We know return you to your regularly scheduled meme sharing.

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Three Hours of Springsteen Live Feels Like 30 Minutes

There are no more piano dancing or knee slides, but even at 66, the Boss rocked Hartford, CT, for more than three hours last night, even crowdsurfing across the entire pit as part of the E Street Band’s “The River Tour.”

IMAG6793_BURSTSHOT002_1While I will never get tired of screaming along to “Born to Run,” “Thunder Road,” and “Dancing in the Dark” during the encore with the house lights up, the highlight of my fourth Springsteen concert in ten years was Nils’ extended guitar solo on “Because the Night.” It was the greatest guitar playing I have ever seen live, bar none, HOLY WOW. I couldn’t believe what I was hearing/seeing!!! I’ll remember that one forever.

As I noted, this was part of The River Tour, which means that every night, the band plays the 1980 album “The River” in its entirety. That made the concert a bit different than most E Street Band shows, with a lot of deep cuts showcasing the Boss’s excellent songwriting and the coherence of an emotional album (Drive All Night? Independence Day? The River itself?) to really create an intimate feel. It also meant less room for crowd favorites. There was no Born in the USA, no Glory Days, and nothing post-Rising. The band intros were also less theatrical than usual, and Patti Scialfa took the night off.

But there were plenty of other highlights to make for a great night:

  • Bruce’s emotional introductions to songs from the River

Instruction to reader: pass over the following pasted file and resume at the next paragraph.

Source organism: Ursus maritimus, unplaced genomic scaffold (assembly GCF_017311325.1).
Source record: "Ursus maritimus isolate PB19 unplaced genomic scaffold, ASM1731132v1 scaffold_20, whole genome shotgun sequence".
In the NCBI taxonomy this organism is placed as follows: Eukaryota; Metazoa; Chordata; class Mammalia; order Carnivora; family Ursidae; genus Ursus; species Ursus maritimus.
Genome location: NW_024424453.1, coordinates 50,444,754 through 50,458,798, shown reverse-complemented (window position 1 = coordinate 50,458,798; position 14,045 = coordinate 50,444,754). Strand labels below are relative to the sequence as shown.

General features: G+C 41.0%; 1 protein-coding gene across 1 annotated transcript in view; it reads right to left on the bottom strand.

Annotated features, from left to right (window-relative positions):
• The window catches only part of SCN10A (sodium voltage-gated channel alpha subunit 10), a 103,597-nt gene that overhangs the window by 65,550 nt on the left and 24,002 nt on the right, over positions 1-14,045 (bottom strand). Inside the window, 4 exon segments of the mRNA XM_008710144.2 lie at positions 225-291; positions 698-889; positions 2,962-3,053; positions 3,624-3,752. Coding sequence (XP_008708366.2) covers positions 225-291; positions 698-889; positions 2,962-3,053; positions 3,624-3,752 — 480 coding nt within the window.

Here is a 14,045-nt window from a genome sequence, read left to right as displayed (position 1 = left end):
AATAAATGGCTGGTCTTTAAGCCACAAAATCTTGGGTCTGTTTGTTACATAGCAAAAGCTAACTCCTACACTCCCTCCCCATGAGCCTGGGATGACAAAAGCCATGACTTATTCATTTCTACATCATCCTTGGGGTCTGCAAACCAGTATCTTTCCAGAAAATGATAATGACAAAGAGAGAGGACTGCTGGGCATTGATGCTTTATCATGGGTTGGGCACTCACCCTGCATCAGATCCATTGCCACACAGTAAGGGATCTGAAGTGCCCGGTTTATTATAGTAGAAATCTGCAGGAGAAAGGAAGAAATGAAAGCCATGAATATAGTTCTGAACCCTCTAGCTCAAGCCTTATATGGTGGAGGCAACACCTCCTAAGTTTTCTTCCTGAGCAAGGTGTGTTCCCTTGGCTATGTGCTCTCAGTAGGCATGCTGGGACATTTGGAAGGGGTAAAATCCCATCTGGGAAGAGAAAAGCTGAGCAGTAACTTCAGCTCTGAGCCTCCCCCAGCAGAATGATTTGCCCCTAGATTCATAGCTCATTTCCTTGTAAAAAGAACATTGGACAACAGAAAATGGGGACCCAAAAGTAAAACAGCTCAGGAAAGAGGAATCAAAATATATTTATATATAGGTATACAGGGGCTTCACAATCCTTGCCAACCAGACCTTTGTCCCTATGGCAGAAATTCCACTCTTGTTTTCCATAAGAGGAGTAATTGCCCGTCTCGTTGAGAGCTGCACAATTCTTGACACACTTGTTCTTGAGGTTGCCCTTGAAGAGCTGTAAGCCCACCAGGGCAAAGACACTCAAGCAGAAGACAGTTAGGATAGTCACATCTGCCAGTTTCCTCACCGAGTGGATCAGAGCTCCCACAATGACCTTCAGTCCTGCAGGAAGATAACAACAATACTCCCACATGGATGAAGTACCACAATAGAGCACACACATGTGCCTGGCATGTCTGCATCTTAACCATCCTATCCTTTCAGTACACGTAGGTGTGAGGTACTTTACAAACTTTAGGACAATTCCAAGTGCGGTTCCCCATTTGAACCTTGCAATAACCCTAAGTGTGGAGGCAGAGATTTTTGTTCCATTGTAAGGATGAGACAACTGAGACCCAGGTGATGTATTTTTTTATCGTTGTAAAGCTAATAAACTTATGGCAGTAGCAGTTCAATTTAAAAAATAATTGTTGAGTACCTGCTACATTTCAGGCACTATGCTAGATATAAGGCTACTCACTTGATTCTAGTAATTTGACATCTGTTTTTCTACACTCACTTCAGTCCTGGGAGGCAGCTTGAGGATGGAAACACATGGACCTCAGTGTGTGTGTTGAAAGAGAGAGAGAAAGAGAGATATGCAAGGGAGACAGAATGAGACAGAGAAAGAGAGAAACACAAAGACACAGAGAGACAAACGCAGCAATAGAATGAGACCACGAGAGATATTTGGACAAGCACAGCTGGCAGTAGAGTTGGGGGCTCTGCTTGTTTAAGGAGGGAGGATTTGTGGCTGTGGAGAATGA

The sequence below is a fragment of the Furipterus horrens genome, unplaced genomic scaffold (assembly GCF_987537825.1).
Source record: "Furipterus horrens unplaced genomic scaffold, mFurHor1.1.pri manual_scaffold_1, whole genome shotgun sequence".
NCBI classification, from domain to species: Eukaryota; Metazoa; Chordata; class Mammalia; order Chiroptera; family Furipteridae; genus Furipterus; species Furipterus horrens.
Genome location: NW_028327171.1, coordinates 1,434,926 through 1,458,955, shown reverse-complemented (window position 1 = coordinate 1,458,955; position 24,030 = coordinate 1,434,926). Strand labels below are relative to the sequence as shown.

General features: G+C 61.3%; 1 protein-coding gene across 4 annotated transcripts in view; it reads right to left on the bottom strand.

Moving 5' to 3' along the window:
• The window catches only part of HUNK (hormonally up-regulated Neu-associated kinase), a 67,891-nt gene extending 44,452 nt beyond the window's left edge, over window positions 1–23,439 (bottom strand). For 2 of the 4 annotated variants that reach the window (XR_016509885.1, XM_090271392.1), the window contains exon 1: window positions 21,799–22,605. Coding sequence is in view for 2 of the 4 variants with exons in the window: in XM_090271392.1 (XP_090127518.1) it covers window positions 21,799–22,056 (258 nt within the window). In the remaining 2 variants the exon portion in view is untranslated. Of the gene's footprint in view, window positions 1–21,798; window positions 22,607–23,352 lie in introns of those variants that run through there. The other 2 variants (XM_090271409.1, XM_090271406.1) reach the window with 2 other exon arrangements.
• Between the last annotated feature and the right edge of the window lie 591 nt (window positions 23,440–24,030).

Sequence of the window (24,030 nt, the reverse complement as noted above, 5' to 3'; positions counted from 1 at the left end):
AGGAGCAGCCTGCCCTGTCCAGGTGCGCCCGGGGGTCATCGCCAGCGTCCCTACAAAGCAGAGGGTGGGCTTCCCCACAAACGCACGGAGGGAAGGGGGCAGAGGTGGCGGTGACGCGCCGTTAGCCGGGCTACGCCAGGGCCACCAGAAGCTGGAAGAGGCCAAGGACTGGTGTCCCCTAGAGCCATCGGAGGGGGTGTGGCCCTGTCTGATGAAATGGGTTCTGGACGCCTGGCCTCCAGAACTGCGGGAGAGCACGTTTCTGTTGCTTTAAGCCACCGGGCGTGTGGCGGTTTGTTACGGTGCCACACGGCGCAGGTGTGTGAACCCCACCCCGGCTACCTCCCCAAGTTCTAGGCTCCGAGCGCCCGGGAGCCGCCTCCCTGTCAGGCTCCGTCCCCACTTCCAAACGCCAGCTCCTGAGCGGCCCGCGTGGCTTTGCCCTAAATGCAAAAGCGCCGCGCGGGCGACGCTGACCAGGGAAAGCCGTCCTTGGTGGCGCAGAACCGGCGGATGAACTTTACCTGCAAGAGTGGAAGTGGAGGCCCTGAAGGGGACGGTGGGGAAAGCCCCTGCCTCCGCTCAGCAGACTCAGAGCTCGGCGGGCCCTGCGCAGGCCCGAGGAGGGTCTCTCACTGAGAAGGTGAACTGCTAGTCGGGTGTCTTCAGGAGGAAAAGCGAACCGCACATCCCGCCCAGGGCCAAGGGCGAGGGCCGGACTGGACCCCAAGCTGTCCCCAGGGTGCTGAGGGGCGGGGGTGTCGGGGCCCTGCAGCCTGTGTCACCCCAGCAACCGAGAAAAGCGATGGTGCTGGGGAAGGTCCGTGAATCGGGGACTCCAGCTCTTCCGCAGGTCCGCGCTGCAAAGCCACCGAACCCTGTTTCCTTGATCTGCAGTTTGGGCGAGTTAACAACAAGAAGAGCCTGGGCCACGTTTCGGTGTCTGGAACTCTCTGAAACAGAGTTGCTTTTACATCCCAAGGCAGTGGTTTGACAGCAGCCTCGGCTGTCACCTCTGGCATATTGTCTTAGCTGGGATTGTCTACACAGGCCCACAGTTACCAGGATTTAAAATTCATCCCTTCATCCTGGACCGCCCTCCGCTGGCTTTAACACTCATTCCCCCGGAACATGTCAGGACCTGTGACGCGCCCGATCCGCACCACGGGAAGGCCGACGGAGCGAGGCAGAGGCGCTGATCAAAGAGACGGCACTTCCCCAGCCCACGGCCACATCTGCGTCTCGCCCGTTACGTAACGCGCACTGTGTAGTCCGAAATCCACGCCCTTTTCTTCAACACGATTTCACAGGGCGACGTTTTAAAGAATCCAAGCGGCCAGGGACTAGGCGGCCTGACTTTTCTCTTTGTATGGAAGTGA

• The inclusion of a “Shout” cover and “Cover Me” on the setlist
  • Amazing performances of Rosalita, Two Hearts, Hungry Heart, Ramrod, and more
  • As always, pulling up several women from the crowd for Dancing in the Dark (including a dance partner for keyboardist Roy Bittan – her sign said she wanted to dance with “Lil’ Boy Roy” on her birthday!)
  • Featured sax player Jake Clemons, four years in as a featured player, does his late uncle Clarence proud, but Clarence is definitely missed
  • And whenever Bruce, Nils, Stevie, Jake, and Suzie jam or sing around a single mic, they really seem like family. It’s such a close and fun feel. All the feels, in fact.

IMAG6791_1 (1)I think Springsteen will keep playing for another 20 years, but we’ll likely see more and more of his acoustic and folk-rock sides. As its members age – may Clarence and Danny rest in peace, we miss y’all – the E Street Band is probably nearing the end of its raucous run. I’m thrilled I’ve gotten to see them three times in the last ten years (in addition to non-E Street Springsteen shows); I hope this wasn’t my final one. Thank you for a great night as always!